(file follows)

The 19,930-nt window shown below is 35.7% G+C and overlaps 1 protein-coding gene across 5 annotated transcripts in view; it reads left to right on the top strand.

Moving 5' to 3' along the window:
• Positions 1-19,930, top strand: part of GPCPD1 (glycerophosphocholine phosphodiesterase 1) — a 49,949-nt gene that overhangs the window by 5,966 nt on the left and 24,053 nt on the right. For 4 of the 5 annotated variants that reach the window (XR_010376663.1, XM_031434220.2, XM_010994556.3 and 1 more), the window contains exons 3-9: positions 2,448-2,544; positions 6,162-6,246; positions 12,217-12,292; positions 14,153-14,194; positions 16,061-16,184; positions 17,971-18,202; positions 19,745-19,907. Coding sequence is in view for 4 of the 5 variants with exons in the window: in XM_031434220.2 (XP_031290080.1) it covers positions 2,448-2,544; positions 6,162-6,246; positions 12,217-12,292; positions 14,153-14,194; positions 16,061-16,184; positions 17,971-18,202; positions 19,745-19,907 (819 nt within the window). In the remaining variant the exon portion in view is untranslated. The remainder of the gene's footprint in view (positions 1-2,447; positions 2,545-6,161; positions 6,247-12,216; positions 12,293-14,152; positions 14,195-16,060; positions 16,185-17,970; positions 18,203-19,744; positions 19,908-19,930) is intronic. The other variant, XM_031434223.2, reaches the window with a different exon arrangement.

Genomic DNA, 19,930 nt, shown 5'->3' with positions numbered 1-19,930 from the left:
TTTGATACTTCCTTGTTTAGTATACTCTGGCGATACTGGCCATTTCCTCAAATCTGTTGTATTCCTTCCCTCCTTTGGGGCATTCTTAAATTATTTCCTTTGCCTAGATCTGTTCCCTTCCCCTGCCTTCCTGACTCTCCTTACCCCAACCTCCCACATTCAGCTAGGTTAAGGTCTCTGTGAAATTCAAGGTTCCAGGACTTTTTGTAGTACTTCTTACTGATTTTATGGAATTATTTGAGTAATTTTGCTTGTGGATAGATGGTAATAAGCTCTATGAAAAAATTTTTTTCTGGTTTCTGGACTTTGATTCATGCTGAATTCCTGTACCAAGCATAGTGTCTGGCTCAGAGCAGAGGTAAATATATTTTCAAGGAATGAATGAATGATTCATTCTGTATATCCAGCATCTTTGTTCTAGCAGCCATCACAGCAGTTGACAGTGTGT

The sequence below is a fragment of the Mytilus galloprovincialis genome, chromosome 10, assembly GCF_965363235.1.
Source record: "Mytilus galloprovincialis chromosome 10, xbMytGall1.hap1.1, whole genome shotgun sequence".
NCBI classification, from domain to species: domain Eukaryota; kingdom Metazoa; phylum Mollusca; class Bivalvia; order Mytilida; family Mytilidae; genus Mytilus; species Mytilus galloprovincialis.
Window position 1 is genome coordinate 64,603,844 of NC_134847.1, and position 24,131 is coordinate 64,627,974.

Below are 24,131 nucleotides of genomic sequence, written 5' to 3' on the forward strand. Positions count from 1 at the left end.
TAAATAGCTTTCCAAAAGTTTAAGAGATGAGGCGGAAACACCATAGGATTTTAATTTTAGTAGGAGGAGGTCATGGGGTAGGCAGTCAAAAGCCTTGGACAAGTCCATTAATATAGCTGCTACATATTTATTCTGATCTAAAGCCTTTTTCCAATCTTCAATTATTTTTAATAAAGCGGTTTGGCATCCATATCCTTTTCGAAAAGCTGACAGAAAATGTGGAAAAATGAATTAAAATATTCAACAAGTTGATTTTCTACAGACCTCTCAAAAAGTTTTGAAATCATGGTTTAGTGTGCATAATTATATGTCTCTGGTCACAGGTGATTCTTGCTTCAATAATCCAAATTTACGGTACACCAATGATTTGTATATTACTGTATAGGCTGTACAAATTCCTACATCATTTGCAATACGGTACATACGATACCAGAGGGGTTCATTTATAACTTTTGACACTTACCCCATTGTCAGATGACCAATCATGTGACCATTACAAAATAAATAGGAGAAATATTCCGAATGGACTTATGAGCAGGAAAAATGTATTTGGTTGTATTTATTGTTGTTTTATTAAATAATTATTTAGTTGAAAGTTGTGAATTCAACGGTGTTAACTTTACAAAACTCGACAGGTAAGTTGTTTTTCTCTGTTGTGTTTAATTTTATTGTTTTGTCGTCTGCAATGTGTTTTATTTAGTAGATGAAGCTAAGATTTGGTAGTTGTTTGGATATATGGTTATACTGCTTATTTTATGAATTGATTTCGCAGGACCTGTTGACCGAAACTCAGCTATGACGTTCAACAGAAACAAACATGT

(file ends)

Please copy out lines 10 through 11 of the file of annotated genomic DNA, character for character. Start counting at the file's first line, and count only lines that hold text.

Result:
Below are 24,131 nucleotides of genomic sequence, written 5' to 3' on the forward strand. Positions count from 1 at the left end.
TAAATAGCTTTCCAAAAGTTTAAGAGATGAGGCGGAAACACCATAGGATTTTAATTTTAGTAGGAGGAGGTCATGGGGTAGGCAGTCAAAAGCCTTGGACAAGTCCATTAATATAGCTGCTACATATTTATTCTGATCTAAAGCCTTTTTCCAATCTTCAATTATTTTTAATAAAGCGGTTTGGCATCCATATCCTTTTCGAAAAGCTGACAGAAAATGTGGAAAAATGAATTAAAATATTCAACAAGTTGATTTTCTACAGACCTCTCAAAAAGTTTTGAAATCATGGTTTAGTGTGCATAATTATATGTCTCTGGTCACAGGTGATTCTTGCTTCAATAATCCAAATTTACGGTACACCAATGATTTGTATATTACTGTATAGGCTGTACAAATTCCTACATCATTTGCAATACGGTACATACGATACCAGAGGGGTTCATTTATAACTTTTGACACTTACCCCATTGTCAGATGACCAATCATGTGACCATTACAAAATAAATAGGAGAAATATTCCGAATGGACTTATGAGCAGGAAAAATGTATTTGGTTGTATTTATTGTTGTTTTATTAAATAATTATTTAGTTGAAAGTTGTGAATTCAACGGTGTTAACTTTACAAAACTCGACAGGTAAGTTGTTTTTCTCTGTTGTGTTTAATTTTATTGTTTTGTCGTCTGCAATGTGTTTTATTTAGTAGATGAAGCTAAGATTTGGTAGTTGTTTGGATATATGGTTATACTGCTTATTTTATGAATTGATTTCGCAGGACCTGTTGACCGAAACTCAGCTATGACGTTCAACAGAAACAAACATGT